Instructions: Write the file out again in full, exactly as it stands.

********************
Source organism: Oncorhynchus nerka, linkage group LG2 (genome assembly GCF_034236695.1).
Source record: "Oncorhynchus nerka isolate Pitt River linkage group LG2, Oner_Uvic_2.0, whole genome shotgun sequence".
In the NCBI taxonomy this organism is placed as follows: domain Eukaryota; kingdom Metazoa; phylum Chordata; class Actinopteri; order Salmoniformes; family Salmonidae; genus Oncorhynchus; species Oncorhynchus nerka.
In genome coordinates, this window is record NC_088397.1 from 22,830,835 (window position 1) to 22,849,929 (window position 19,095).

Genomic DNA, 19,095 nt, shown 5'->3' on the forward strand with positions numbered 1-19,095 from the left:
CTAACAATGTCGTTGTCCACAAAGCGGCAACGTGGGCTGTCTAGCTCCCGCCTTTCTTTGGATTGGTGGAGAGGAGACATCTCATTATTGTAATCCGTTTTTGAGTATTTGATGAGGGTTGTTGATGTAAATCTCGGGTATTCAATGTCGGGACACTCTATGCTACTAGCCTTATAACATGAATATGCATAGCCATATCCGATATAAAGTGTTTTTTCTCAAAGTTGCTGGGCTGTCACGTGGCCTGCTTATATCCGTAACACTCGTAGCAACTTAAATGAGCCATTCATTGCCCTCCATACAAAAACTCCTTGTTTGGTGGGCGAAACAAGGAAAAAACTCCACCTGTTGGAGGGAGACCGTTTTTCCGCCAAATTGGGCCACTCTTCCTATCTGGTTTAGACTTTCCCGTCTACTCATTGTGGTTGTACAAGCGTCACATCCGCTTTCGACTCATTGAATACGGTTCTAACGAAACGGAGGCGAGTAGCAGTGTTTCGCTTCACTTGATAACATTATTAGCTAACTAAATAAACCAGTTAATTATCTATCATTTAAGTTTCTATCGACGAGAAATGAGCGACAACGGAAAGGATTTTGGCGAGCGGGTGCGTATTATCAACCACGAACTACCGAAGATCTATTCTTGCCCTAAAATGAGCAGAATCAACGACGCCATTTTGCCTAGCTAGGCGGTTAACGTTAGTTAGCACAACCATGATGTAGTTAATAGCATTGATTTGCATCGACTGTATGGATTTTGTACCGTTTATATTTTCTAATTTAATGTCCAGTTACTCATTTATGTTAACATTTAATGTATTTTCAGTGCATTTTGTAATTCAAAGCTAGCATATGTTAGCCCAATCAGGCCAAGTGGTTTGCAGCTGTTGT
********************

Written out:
Source organism: Oncorhynchus nerka, linkage group LG2 (genome assembly GCF_034236695.1).
Source record: "Oncorhynchus nerka isolate Pitt River linkage group LG2, Oner_Uvic_2.0, whole genome shotgun sequence".
In the NCBI taxonomy this organism is placed as follows: domain Eukaryota; kingdom Metazoa; phylum Chordata; class Actinopteri; order Salmoniformes; family Salmonidae; genus Oncorhynchus; species Oncorhynchus nerka.
In genome coordinates, this window is record NC_088397.1 from 22,830,835 (window position 1) to 22,849,929 (window position 19,095).

Genomic DNA, 19,095 nt, shown 5'->3' on the forward strand with positions numbered 1-19,095 from the left:
CTAACAATGTCGTTGTCCACAAAGCGGCAACGTGGGCTGTCTAGCTCCCGCCTTTCTTTGGATTGGTGGAGAGGAGACATCTCATTATTGTAATCCGTTTTTGAGTATTTGATGAGGGTTGTTGATGTAAATCTCGGGTATTCAATGTCGGGACACTCTATGCTACTAGCCTTATAACATGAATATGCATAGCCATATCCGATATAAAGTGTTTTTTCTCAAAGTTGCTGGGCTGTCACGTGGCCTGCTTATATCCGTAACACTCGTAGCAACTTAAATGAGCCATTCATTGCCCTCCATACAAAAACTCCTTGTTTGGTGGGCGAAACAAGGAAAAAACTCCACCTGTTGGAGGGAGACCGTTTTTCCGCCAAATTGGGCCACTCTTCCTATCTGGTTTAGACTTTCCCGTCTACTCATTGTGGTTGTACAAGCGTCACATCCGCTTTCGACTCATTGAATACGGTTCTAACGAAACGGAGGCGAGTAGCAGTGTTTCGCTTCACTTGATAACATTATTAGCTAACTAAATAAACCAGTTAATTATCTATCATTTAAGTTTCTATCGACGAGAAATGAGCGACAACGGAAAGGATTTTGGCGAGCGGGTGCGTATTATCAACCACGAACTACCGAAGATCTATTCTTGCCCTAAAATGAGCAGAATCAACGACGCCATTTTGCCTAGCTAGGCGGTTAACGTTAGTTAGCACAACCATGATGTAGTTAATAGCATTGATTTGCATCGACTGTATGGATTTTGTACCGTTTATATTTTCTAATTTAATGTCCAGTTACTCATTTATGTTAACATTTAATGTATTTTCAGTGCATTTTGTAATTCAAAGCTAGCATATGTTAGCCCAATCAGGCCAAGTGGTTTGCAGCTGTTGT